Our oceans are in danger from garbage

Randy Yu, Staff Contributor

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The oceans cover up 71% of Earth’s surface, making up the largest ecosystems on Earth. The oceans are the most diverse bodies that accommodate a large array of organisms, ranging from small plankton to ginormous blue whales. However, these organisms are currently living under rough and perilous conditions due to the increasing amount of man-made garbage littering the oceans.

Each year, approximately 1.15 to 2.41 million tonnes of garbage are entering the oceans, causing a detrimental disturbance to the ocean’s ecosystem.

The accumulation of plastics in the ocean form a gyre of marine debris in the north central Pacific Ocean known as the Great Pacific Garbage Patch. The patch consists of any trash, from bottles to aluminum cans to plastic bags.

These wastes come from people who purposefully and accidentally dump garbage in their local rivers and streams, and the garbage slowly makes its way up to the sea. The mass of the garbage patch is estimated to exceed 80,000 tonnes, which is about 1.8 trillion plastic pieces floating in the ocean.

The patch covers an estimated surface area of 1.6 million square kilometers. This is twice the size of Texas or three times the size of France.

With a large number of plastics floating in the ocean, the impact on the marine ecosystem is significant and catastrophic to all the marine organisms. The problem with plastics, as many people already know, is that they are not biodegradable. These plastics can remain in the ocean for more than hundreds of years. They will continue to harm the marine organisms as they travel into the bodies of these animals and kill them.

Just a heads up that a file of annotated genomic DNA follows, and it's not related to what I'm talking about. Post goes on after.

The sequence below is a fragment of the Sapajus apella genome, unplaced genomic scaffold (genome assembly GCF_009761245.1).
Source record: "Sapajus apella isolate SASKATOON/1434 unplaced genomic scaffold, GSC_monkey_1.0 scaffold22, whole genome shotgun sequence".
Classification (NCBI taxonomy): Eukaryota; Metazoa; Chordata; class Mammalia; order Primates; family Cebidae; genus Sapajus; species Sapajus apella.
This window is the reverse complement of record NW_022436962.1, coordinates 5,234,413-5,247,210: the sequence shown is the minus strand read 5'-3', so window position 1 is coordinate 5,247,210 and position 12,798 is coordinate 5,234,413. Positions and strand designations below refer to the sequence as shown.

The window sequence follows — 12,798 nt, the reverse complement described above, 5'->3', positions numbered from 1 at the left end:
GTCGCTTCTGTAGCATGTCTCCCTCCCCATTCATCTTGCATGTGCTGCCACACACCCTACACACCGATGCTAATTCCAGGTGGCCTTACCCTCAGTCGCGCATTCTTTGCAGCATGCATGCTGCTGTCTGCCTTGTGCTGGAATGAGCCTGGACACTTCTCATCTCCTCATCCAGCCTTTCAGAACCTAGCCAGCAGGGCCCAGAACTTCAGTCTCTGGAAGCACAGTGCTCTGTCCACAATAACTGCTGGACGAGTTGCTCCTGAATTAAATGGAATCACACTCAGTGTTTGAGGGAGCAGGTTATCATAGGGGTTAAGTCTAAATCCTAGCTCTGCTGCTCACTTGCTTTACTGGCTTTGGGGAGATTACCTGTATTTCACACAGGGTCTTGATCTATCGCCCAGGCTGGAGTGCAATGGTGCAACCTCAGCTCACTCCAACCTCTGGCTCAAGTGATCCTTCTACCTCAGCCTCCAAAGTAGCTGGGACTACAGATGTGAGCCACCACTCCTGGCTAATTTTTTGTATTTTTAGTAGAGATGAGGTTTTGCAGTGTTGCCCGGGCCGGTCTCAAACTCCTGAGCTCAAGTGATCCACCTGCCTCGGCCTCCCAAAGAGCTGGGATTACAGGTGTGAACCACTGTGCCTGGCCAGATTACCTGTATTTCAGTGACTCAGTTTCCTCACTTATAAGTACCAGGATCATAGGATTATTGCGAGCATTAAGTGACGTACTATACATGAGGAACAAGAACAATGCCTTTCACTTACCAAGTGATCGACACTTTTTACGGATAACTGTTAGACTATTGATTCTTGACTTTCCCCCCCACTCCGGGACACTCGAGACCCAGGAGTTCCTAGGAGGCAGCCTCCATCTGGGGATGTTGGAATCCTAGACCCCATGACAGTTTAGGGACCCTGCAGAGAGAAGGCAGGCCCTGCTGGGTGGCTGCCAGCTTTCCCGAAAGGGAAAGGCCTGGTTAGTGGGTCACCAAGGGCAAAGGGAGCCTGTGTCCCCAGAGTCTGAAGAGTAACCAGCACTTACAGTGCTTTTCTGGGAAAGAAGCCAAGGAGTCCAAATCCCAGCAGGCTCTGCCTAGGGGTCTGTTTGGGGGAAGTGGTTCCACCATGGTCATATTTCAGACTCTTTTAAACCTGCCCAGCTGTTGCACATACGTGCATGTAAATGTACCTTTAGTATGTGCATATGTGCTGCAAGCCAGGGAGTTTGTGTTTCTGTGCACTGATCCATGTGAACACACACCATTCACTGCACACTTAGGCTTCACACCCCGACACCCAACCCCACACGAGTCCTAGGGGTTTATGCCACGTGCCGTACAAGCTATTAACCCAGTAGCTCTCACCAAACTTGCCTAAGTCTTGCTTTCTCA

The garbage also releases toxic chemicals into the marine environment, which can lead to the deaths of many organisms. The presence of the garbage patch is rapidly undermining the marine food web and causing an imbalance in the ecosystem.

According to an article written by Heidi Blake, the garbage patch has caused the deaths of more than a million seabirds and 100,000 marine mammals every year by ingestion and entanglement. Cigarette lighters, syringes, toothbrushes, etc. have been found in the stomachs of dead seabirds and marine mammals. Since plastics do not disintegrate, when dead animals decompose, these plastics are released and another animal will accidentally eat them again.

The garbage patch also has an impact on human health and the economy. Plastics can take up to 200 hundred years to break down into smaller pieces. As plastics break down into polymers and toxic chemicals, these chemicals remain inside the victims’ bodies. These chemicals go up the food chain and eventually to humans. The environmental damage caused by the patch also costs 13 billion USD.

There are organizations, such as The Ocean Cleanup, currently helping to clean up the ocean. The cleanup efforts have worked and are estimated to clean up 50% of the garbage every 5 years. WIth the new technology, people can alleviate the situation if more funding are to put into the cleanup efforts.

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